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  1.  26
    Human Teaching and Cumulative Cultural Evolution.Christine A. Caldwell, Elizabeth Renner & Mark Atkinson - 2018 - Review of Philosophy and Psychology 9 (4):751-770.
    Although evidence of teaching behaviour has been identified in some nonhuman species, human teaching appears to be unique in terms of both the breadth of contexts within which it is observed, and in its responsiveness to needs of the learner. Similarly, cultural evolution is observable in other species, but human cultural evolution appears strikingly distinct. This has led to speculation that the evolutionary origins of these capacities may be causally linked. Here we provide an overview of contrasting perspectives on the (...)
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  2.  13
    Using Experimental Research Designs to Explore the Scope of Cumulative Culture in Humans and Other Animals.Christine A. Caldwell - 2018 - Topics in Cognitive Science 12 (2):673-689.
    Culture drives cognitive evolution by supporting the transmission and intergenerational accumulation of skills and knowledge, based on social learning and teaching: Later generations benefit from what their predecessors acquired. Taking a metaperspective on those experimental studies that explore the mechanisms underlying cultural transmission, Caldwell discusses their potential for generating valuable insights, their possible limitations, and their generalizability to other species.
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  3.  13
    Inferring Behavior From Partial Social Information Plays Little or No Role in the Cultural Transmission of Adaptive Traits.Mark Atkinson, Kirsten H. Blakey & Christine A. Caldwell - 2020 - Cognitive Science 44 (10):e12903.
    Many human cultural traits become increasingly beneficial as they are repeatedly transmitted, thanks to an accumulation of modifications made by successive generations. But how do later generations typically avoid modifications which revert traits to less beneficial forms already sampled and rejected by earlier generations? And how can later generations do so without direct exposure to their predecessors' behavior? One possibility is that learners are sensitive to cues of non‐random production in others' behavior, and that particular variants (e.g., those containing structural (...)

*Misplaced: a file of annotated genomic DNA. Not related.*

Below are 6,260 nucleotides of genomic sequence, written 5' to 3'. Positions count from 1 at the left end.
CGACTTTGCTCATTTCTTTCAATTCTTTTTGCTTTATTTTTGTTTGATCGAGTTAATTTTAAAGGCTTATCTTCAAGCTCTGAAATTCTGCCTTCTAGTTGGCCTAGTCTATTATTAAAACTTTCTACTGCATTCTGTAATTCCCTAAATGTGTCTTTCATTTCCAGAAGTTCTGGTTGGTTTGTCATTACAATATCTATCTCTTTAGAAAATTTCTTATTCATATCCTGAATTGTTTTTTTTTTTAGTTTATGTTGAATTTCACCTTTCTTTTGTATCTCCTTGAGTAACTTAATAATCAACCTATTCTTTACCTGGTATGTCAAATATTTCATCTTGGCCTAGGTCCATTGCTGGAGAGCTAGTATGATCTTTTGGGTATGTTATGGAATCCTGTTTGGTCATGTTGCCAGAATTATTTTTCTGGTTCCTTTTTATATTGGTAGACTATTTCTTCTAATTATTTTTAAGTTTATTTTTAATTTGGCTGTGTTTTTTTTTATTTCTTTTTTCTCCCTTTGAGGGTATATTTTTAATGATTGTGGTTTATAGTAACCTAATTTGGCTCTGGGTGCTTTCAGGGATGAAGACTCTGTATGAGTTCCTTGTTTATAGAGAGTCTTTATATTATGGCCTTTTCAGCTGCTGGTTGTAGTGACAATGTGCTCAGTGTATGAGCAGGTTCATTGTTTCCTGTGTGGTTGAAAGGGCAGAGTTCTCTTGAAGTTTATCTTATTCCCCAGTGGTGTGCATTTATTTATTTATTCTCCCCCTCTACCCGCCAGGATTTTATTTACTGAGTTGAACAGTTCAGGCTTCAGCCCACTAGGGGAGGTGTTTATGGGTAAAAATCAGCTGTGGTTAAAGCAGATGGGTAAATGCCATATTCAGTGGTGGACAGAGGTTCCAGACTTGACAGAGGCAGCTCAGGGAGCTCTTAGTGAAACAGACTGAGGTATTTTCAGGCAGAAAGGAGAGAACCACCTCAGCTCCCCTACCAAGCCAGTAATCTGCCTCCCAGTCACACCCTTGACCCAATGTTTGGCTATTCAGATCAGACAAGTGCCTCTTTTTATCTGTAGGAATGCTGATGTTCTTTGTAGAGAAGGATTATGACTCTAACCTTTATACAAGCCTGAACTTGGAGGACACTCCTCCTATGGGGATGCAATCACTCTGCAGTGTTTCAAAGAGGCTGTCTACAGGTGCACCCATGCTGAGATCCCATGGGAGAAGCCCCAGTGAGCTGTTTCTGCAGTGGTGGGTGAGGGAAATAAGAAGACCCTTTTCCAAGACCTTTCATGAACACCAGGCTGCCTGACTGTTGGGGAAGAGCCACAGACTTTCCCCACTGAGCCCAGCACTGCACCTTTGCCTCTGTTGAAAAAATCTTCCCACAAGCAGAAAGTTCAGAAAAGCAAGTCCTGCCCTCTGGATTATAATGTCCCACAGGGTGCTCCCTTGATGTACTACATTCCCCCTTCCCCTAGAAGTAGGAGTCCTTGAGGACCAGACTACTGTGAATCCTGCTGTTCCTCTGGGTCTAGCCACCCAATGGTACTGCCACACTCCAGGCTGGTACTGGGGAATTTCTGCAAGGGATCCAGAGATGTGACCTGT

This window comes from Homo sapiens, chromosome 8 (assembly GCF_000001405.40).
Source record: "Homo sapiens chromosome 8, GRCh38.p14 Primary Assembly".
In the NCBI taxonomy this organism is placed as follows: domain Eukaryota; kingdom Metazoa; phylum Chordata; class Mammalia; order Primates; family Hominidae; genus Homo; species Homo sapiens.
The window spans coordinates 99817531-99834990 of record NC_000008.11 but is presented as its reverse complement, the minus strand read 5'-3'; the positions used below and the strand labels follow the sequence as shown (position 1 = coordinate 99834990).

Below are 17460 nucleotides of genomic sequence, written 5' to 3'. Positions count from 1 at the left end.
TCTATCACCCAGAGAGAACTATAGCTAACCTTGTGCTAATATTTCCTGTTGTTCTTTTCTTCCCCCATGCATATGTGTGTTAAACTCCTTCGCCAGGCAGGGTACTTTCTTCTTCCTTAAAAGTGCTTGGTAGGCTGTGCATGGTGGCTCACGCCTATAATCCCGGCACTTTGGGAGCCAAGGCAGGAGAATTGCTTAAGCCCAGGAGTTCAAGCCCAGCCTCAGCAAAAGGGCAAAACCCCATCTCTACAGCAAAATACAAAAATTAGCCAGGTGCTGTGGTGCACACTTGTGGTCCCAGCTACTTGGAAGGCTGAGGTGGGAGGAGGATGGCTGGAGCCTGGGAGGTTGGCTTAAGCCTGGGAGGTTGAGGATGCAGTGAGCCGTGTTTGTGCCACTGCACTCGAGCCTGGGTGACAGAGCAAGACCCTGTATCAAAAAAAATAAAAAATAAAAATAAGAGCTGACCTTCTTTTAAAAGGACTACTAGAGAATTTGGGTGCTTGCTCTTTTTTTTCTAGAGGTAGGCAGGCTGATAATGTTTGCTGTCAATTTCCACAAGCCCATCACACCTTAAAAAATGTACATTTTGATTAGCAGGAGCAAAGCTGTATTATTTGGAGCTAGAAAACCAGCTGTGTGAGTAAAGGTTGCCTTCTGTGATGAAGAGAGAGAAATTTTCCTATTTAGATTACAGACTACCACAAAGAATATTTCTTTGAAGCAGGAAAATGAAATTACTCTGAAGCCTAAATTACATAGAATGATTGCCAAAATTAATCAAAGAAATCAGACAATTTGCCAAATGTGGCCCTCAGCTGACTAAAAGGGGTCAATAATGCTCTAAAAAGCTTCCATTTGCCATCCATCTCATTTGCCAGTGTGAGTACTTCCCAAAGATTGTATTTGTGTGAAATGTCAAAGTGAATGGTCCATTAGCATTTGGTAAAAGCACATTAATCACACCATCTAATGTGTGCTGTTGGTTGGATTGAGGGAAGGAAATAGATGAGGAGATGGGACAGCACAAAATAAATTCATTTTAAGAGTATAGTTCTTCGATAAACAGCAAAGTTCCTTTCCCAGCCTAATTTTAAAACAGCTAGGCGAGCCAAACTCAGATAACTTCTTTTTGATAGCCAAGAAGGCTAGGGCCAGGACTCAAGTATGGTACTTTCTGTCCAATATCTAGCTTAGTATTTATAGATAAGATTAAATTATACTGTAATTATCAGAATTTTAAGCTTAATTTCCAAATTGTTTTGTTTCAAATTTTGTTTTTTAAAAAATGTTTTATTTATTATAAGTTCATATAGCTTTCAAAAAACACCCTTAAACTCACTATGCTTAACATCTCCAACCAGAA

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  4.  57
    Convergent cultural evolution may explain linguistic universals.Christine A. Caldwell - 2008 - Behavioral and Brain Sciences 31 (5):515-516.
    Christiansen & Chater's (C&C's) argument rests on an assumption that convergent cultural evolution can produce similar (complex) behaviours in isolated populations. In this commentary, I describe how experiments recently carried out by Caldwell and colleagues can contribute to the understanding of such phenomena.
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  5.  12
    Infant orofacial movements: Inputs, if not outputs, of early imitative ability?Eoin P. O'Sullivan & Christine A. Caldwell - 2017 - Behavioral and Brain Sciences 40.
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  6.  10
    Supporting the weight of the elephant in the room: Technical intelligence propped up by social cognition and language.Alex Thornton, Francesca Happé & Christine A. Caldwell - 2020 - Behavioral and Brain Sciences 43.
    We consider the evolutionary plausibility of Osiurak and Reynaud's arguments. We argue that technical reasoning is not quite the magic bullet that O&R assume, and instead propose a co-evolutionary account of the interplay between technical reasoning and social learning, with language emerging as a vital issue neglected in O&R's account.
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